Screen Shot 2013-01-20 at 1.33.16 PMMy intent at the time of writing was not merely to OUT the University for its insensitive indiscretion in having this man lecture, but also to follow up on my own years of advocacy, where I have noted on many occasions the dangers of the Anti-Homosexuality Bill and its impact on business and organizations functioning in Uganda.  I have noted specifically that international corporations and employers, who advertize their diversity policies online to attract LGBT employees and who knowingly hire them, will face criminalization with prison terms, under the provisions of the Anti-Homosexuality Bill, (AHB) if it passes in the Ugandan Parliament.

The AHB is set for possible passage when Uganda resumes this session on February 04, 2013.  The Bill, otherwise known as the “Kill the Gays Bill”  calls for the death penalty for so called “aggravated homosexuality,” and specifically states that anyone who fails to report a known homosexual within 24 hours will be guilty of a crime and subject to 3 years in prison. That would then extend to managers and employees.  This will make it functionally impossible for corporations and institutions such as Barclays Bank, Google and the many more who operate in Uganda,  all proudly displaying sexual orientation diversity as part of their hiring practices.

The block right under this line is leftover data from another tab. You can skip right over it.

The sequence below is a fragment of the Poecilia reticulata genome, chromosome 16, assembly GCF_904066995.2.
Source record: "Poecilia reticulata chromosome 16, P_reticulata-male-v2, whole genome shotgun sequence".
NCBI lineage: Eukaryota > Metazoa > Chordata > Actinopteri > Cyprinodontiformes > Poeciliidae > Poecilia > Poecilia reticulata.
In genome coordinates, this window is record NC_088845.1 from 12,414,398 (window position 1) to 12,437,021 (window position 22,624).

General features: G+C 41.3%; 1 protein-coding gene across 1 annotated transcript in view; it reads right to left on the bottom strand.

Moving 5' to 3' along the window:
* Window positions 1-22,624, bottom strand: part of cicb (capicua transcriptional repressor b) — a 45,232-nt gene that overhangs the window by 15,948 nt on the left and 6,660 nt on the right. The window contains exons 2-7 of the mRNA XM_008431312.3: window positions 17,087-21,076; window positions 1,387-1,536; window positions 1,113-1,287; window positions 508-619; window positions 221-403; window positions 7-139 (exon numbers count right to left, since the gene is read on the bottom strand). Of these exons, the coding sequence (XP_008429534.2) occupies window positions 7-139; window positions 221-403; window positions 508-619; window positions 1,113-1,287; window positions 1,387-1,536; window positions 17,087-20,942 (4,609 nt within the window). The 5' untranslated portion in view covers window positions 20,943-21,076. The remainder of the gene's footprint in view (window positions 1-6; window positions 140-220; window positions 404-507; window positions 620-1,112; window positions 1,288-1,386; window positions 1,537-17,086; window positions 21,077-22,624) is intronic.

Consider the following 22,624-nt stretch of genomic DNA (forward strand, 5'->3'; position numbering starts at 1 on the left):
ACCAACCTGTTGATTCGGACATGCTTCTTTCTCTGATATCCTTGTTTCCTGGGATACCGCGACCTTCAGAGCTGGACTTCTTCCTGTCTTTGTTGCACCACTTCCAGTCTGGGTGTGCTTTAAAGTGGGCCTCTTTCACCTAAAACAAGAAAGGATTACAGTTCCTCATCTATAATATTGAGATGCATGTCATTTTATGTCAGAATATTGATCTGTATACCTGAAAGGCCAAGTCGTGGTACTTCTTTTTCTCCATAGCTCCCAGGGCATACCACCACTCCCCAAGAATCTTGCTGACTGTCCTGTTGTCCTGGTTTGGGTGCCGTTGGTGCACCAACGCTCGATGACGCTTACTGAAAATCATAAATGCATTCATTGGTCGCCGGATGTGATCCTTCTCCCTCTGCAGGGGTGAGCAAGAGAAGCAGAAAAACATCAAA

It seems that the University of Buckingham got the message and my advocacy has been cited as the direct cause for the UK University now pulling out of Uganda completely.

(Pic above shows Muhame and Geere and Students at university at time of Lecture)

Here is the report of the local Ugandan News Media, citing my Advocacy Company, Private Courts, as being the catalyst for this move:-

Pro-gay groups pressure multinationals in Uganda ,

By JOINT REPORT The EastAfrican

Posted  Saturday, January 19  2013 at  19:19

Western gay (r)ights lobbyists are targeting multinational organisations working in the country to speak out against a proposed law criminalising same sex relations